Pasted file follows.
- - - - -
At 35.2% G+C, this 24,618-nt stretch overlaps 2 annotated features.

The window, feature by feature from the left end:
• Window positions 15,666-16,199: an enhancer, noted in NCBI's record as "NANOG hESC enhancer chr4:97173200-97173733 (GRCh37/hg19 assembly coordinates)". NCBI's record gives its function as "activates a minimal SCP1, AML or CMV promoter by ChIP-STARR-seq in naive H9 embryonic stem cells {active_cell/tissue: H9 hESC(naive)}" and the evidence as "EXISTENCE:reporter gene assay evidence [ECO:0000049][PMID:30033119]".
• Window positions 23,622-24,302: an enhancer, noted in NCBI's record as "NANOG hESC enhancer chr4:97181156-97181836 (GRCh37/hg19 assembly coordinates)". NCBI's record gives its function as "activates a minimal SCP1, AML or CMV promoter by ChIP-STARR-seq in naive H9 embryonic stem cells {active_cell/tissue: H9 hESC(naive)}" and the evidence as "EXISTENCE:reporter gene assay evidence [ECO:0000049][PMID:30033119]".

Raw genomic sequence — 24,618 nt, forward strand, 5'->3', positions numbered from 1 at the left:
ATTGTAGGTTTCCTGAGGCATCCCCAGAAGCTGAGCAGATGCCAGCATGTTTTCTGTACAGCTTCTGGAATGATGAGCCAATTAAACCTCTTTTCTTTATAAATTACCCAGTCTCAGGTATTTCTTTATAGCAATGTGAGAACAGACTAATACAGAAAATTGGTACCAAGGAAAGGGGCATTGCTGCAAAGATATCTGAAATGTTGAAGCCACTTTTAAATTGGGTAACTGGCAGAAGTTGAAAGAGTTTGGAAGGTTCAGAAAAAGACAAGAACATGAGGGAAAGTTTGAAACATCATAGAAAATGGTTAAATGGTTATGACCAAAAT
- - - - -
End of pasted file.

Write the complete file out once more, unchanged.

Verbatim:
At 35.2% G+C, this 24,618-nt stretch overlaps 2 annotated features.

The window, feature by feature from the left end:
• Window positions 15,666-16,199: an enhancer, noted in NCBI's record as "NANOG hESC enhancer chr4:97173200-97173733 (GRCh37/hg19 assembly coordinates)". NCBI's record gives its function as "activates a minimal SCP1, AML or CMV promoter by ChIP-STARR-seq in naive H9 embryonic stem cells {active_cell/tissue: H9 hESC(naive)}" and the evidence as "EXISTENCE:reporter gene assay evidence [ECO:0000049][PMID:30033119]".
• Window positions 23,622-24,302: an enhancer, noted in NCBI's record as "NANOG hESC enhancer chr4:97181156-97181836 (GRCh37/hg19 assembly coordinates)". NCBI's record gives its function as "activates a minimal SCP1, AML or CMV promoter by ChIP-STARR-seq in naive H9 embryonic stem cells {active_cell/tissue: H9 hESC(naive)}" and the evidence as "EXISTENCE:reporter gene assay evidence [ECO:0000049][PMID:30033119]".

Raw genomic sequence — 24,618 nt, forward strand, 5'->3', positions numbered from 1 at the left:
ATTGTAGGTTTCCTGAGGCATCCCCAGAAGCTGAGCAGATGCCAGCATGTTTTCTGTACAGCTTCTGGAATGATGAGCCAATTAAACCTCTTTTCTTTATAAATTACCCAGTCTCAGGTATTTCTTTATAGCAATGTGAGAACAGACTAATACAGAAAATTGGTACCAAGGAAAGGGGCATTGCTGCAAAGATATCTGAAATGTTGAAGCCACTTTTAAATTGGGTAACTGGCAGAAGTTGAAAGAGTTTGGAAGGTTCAGAAAAAGACAAGAACATGAGGGAAAGTTTGAAACATCATAGAAAATGGTTAAATGGTTATGACCAAAAT